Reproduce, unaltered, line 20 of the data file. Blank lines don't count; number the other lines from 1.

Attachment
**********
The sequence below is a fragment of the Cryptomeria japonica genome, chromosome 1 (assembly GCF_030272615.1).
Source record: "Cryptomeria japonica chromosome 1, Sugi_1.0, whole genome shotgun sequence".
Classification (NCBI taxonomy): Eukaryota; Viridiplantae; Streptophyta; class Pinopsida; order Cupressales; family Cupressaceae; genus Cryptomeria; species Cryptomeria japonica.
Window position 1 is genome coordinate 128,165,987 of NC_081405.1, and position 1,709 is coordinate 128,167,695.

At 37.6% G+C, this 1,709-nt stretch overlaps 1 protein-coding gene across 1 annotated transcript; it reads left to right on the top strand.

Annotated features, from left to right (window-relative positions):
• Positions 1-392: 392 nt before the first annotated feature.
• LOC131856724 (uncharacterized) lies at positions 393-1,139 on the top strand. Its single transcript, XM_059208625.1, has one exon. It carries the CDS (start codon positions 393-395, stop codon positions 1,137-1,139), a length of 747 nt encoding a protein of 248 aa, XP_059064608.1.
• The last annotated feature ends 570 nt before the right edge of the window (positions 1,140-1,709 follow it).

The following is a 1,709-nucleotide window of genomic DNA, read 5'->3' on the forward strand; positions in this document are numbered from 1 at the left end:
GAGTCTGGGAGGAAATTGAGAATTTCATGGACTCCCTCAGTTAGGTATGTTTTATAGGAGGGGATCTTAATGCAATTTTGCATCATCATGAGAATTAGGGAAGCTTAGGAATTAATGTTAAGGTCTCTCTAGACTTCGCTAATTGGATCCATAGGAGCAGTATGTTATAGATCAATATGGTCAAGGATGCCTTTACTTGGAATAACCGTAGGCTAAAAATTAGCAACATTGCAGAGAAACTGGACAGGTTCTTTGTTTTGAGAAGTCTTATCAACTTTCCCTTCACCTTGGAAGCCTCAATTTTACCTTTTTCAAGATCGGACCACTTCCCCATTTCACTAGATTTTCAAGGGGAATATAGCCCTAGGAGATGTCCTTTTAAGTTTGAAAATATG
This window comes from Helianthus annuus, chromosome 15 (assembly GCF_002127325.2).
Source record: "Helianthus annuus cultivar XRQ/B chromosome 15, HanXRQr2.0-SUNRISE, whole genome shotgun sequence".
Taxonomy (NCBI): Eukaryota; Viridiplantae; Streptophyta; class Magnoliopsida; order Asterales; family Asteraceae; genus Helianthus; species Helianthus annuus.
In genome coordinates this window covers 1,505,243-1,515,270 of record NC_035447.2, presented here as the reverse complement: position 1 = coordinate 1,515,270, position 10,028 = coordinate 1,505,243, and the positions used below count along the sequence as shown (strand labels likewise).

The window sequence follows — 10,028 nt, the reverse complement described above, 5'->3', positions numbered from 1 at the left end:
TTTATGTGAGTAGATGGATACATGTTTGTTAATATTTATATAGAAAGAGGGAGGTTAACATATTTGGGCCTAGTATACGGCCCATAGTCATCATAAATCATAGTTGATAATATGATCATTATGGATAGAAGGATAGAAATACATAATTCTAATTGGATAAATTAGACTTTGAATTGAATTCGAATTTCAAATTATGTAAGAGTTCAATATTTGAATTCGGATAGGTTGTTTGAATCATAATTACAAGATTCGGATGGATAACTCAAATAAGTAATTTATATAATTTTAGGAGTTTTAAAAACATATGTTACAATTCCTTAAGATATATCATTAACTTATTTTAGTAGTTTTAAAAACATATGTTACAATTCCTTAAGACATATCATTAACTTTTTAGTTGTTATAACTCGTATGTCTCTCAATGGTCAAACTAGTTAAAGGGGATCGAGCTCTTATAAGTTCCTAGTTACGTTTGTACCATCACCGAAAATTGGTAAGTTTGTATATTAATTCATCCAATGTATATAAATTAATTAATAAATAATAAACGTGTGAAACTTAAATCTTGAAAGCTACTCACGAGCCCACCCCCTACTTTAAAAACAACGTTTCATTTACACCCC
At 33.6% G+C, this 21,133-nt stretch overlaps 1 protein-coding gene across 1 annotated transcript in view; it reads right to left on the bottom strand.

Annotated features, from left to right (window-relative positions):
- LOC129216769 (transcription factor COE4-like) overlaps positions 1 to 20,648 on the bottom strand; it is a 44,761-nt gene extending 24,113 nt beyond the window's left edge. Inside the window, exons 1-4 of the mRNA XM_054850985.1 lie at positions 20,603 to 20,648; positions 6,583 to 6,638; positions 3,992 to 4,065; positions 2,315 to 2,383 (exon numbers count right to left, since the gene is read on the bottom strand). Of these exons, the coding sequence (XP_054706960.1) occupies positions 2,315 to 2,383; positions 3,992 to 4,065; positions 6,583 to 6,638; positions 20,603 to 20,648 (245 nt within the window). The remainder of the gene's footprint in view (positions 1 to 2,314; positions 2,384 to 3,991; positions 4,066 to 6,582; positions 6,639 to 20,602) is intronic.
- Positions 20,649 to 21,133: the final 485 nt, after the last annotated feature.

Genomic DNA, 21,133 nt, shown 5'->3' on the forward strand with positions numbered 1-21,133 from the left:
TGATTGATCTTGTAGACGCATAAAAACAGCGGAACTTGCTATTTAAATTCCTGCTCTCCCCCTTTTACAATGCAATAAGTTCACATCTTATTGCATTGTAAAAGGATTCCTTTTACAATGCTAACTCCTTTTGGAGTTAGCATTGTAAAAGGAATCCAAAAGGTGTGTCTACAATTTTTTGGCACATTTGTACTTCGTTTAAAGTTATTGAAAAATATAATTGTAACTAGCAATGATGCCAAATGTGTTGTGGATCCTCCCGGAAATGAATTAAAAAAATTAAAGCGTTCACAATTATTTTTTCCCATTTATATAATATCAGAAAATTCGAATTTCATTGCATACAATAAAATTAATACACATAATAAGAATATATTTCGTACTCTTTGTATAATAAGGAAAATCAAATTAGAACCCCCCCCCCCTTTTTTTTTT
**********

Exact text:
- LOC129216769 (transcription factor COE4-like) overlaps positions 1 to 20,648 on the bottom strand; it is a 44,761-nt gene extending 24,113 nt beyond the window's left edge. Inside the window, exons 1-4 of the mRNA XM_054850985.1 lie at positions 20,603 to 20,648; positions 6,583 to 6,638; positions 3,992 to 4,065; positions 2,315 to 2,383 (exon numbers count right to left, since the gene is read on the bottom strand). Of these exons, the coding sequence (XP_054706960.1) occupies positions 2,315 to 2,383; positions 3,992 to 4,065; positions 6,583 to 6,638; positions 20,603 to 20,648 (245 nt within the window). The remainder of the gene's footprint in view (positions 1 to 2,314; positions 2,384 to 3,991; positions 4,066 to 6,582; positions 6,639 to 20,602) is intronic.